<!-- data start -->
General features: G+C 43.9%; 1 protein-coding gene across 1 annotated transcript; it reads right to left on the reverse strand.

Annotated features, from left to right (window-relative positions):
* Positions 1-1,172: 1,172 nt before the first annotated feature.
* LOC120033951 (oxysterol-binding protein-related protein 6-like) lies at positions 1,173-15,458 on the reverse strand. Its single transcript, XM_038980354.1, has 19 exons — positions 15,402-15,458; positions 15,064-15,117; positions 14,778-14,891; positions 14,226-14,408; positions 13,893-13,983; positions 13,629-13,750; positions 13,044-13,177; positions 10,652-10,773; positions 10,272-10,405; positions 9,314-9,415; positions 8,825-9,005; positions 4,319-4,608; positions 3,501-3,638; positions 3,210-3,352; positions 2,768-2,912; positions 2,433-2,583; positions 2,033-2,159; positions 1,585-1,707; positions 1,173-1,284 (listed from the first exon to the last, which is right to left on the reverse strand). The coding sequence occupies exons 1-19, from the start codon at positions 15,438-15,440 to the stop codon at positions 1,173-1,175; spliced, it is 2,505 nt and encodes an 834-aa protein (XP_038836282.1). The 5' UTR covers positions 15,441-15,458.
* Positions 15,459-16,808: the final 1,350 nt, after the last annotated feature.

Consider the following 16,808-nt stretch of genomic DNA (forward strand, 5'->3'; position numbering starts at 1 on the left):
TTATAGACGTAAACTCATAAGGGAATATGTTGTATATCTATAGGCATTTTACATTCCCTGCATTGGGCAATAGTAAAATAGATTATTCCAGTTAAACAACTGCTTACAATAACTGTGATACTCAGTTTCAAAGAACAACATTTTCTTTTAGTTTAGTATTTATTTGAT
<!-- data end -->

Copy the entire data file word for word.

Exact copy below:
General features: G+C 43.9%; 1 protein-coding gene across 1 annotated transcript; it reads right to left on the reverse strand.

Annotated features, from left to right (window-relative positions):
* Positions 1-1,172: 1,172 nt before the first annotated feature.
* LOC120033951 (oxysterol-binding protein-related protein 6-like) lies at positions 1,173-15,458 on the reverse strand. Its single transcript, XM_038980354.1, has 19 exons — positions 15,402-15,458; positions 15,064-15,117; positions 14,778-14,891; positions 14,226-14,408; positions 13,893-13,983; positions 13,629-13,750; positions 13,044-13,177; positions 10,652-10,773; positions 10,272-10,405; positions 9,314-9,415; positions 8,825-9,005; positions 4,319-4,608; positions 3,501-3,638; positions 3,210-3,352; positions 2,768-2,912; positions 2,433-2,583; positions 2,033-2,159; positions 1,585-1,707; positions 1,173-1,284 (listed from the first exon to the last, which is right to left on the reverse strand). The coding sequence occupies exons 1-19, from the start codon at positions 15,438-15,440 to the stop codon at positions 1,173-1,175; spliced, it is 2,505 nt and encodes an 834-aa protein (XP_038836282.1). The 5' UTR covers positions 15,441-15,458.
* Positions 15,459-16,808: the final 1,350 nt, after the last annotated feature.

Consider the following 16,808-nt stretch of genomic DNA (forward strand, 5'->3'; position numbering starts at 1 on the left):
TTATAGACGTAAACTCATAAGGGAATATGTTGTATATCTATAGGCATTTTACATTCCCTGCATTGGGCAATAGTAAAATAGATTATTCCAGTTAAACAACTGCTTACAATAACTGTGATACTCAGTTTCAAAGAACAACATTTTCTTTTAGTTTAGTATTTATTTGAT